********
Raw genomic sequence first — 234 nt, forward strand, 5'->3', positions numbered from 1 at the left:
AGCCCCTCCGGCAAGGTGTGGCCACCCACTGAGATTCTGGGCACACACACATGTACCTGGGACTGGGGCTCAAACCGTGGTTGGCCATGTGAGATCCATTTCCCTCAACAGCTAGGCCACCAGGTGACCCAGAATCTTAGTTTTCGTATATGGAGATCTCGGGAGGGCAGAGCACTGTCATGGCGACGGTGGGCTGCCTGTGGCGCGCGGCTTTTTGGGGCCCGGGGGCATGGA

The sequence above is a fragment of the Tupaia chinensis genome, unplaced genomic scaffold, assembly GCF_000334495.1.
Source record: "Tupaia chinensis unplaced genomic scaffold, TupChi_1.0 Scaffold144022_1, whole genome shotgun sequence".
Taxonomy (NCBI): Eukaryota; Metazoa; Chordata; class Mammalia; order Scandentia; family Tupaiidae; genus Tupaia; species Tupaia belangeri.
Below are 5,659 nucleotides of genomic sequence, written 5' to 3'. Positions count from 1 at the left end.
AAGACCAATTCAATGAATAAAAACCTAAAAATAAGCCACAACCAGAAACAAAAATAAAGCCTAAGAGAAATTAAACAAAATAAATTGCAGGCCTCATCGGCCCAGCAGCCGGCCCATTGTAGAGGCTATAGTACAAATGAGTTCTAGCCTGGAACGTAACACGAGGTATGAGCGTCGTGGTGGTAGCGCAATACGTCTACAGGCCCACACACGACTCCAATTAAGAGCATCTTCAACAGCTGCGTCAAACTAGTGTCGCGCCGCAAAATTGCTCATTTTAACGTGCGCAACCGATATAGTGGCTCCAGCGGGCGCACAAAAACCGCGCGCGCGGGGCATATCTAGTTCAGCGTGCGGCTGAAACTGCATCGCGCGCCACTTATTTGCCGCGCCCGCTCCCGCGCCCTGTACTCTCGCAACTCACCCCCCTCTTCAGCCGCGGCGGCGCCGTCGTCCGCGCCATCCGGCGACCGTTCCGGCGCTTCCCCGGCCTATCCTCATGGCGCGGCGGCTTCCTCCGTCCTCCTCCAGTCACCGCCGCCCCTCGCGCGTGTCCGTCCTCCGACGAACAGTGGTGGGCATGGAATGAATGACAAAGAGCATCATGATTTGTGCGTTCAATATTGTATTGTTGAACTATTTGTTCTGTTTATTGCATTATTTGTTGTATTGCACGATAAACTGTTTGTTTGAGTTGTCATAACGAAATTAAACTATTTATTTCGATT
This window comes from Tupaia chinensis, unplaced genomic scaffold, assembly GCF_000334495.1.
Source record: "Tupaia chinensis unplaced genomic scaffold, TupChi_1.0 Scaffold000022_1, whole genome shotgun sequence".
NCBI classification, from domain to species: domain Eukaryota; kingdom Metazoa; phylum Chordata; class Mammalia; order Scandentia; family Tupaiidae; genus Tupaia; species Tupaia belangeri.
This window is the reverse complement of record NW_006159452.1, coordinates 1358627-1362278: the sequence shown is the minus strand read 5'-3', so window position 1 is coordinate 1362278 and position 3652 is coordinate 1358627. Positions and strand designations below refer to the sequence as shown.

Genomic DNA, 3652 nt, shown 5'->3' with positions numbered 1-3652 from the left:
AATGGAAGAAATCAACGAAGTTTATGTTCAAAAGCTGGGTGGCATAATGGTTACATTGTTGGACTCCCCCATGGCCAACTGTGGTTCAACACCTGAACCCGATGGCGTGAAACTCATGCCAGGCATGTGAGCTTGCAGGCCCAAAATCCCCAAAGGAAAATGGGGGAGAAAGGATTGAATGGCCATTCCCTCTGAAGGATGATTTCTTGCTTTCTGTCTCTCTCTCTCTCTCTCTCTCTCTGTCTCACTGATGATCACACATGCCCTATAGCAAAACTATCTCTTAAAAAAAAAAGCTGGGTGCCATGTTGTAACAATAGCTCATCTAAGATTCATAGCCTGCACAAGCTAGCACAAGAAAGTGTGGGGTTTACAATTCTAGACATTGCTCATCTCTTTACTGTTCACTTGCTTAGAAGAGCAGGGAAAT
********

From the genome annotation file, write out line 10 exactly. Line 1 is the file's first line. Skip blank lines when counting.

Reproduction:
NCBI classification, from domain to species: domain Eukaryota; kingdom Metazoa; phylum Chordata; class Mammalia; order Scandentia; family Tupaiidae; genus Tupaia; species Tupaia belangeri.